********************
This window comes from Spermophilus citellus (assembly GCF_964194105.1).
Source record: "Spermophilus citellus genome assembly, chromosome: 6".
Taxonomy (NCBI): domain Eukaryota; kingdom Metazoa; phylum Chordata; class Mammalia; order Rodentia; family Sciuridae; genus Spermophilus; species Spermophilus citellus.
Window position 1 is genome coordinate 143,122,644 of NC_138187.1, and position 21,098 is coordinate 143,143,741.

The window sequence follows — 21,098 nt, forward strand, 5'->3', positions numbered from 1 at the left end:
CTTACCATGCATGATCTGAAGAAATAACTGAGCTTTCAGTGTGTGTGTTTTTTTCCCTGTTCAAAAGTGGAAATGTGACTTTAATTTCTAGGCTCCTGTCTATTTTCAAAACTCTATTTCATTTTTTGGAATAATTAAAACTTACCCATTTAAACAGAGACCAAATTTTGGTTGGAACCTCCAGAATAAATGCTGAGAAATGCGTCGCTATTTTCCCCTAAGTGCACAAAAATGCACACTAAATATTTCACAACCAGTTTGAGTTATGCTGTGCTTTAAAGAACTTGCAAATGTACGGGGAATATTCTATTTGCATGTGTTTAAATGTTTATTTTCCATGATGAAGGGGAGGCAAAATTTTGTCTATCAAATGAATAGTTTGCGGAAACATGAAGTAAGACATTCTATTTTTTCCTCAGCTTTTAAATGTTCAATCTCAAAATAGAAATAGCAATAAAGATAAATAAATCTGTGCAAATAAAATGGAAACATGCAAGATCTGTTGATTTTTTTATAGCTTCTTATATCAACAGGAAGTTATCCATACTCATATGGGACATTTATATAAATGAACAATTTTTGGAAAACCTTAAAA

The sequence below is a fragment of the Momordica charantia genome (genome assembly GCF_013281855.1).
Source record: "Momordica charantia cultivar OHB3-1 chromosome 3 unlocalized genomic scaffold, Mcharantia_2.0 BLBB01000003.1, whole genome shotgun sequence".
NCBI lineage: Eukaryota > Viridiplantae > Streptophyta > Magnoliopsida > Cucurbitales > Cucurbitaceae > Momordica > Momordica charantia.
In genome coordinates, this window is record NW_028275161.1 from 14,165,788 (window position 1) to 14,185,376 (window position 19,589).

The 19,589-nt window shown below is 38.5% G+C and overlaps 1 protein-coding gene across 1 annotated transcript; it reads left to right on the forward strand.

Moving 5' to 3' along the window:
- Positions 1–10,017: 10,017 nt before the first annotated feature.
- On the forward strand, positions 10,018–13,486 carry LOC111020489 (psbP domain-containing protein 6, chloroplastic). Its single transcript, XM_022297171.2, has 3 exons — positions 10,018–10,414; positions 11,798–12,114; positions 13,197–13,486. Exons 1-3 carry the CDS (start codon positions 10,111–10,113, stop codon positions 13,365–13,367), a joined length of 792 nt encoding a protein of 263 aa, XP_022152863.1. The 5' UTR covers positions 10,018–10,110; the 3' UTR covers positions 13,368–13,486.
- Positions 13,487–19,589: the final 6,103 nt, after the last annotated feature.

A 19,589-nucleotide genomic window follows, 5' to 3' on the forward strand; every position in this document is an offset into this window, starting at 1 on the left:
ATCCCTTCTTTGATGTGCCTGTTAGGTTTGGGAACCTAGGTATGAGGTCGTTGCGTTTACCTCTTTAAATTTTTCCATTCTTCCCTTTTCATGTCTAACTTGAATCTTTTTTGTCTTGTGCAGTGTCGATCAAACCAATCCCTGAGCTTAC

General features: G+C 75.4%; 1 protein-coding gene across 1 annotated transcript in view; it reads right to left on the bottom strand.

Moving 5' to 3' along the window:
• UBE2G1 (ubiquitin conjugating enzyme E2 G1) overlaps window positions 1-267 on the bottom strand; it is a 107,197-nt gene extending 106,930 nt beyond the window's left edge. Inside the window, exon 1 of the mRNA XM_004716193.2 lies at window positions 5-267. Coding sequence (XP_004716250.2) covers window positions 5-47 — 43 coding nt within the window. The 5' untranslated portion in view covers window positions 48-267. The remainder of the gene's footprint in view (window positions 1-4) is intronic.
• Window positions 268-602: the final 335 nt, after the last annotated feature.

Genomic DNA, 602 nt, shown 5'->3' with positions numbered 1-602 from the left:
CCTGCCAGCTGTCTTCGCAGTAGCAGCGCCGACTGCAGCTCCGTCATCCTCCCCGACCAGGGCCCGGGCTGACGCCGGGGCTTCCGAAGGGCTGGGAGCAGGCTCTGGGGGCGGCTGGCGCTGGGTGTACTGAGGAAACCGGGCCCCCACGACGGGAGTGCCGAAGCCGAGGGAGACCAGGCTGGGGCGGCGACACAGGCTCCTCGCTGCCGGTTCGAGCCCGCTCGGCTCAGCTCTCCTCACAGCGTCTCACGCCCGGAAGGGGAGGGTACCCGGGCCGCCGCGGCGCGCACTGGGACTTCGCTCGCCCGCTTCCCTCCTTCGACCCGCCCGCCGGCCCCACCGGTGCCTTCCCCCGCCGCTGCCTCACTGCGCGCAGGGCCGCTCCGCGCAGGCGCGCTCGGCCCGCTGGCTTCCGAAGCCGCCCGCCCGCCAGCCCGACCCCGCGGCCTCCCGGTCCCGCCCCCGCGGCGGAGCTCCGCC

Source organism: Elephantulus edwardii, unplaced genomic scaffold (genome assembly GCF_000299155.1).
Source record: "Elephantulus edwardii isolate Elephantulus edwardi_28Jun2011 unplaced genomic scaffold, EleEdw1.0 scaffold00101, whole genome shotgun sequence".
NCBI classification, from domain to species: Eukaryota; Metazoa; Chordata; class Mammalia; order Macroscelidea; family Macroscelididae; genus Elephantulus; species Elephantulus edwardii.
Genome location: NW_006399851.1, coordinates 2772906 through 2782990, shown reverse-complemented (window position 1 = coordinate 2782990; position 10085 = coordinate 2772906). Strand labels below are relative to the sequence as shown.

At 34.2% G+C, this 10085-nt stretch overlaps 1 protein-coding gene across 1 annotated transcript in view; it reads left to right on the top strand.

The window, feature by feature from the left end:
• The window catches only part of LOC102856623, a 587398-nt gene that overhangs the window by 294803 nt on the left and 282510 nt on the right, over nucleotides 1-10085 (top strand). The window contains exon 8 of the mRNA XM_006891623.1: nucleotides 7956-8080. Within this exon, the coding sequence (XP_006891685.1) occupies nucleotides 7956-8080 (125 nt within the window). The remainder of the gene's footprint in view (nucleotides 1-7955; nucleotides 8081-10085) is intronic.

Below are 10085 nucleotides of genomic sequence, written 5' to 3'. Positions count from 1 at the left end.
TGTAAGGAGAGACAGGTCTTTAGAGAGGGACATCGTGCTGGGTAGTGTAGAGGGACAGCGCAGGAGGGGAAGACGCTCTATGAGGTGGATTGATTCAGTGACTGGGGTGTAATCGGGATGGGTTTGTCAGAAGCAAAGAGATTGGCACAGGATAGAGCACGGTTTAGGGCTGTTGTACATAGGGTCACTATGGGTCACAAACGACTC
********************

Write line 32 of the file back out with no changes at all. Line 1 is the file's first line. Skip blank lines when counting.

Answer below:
TGTAAGGAGAGACAGGTCTTTAGAGAGGGACATCGTGCTGGGTAGTGTAGAGGGACAGCGCAGGAGGGGAAGACGCTCTATGAGGTGGATTGATTCAGTGACTGGGGTGTAATCGGGATGGGTTTGTCAGAAGCAAAGAGATTGGCACAGGATAGAGCACGGTTTAGGGCTGTTGTACATAGGGTCACTATGGGTCACAAACGACTC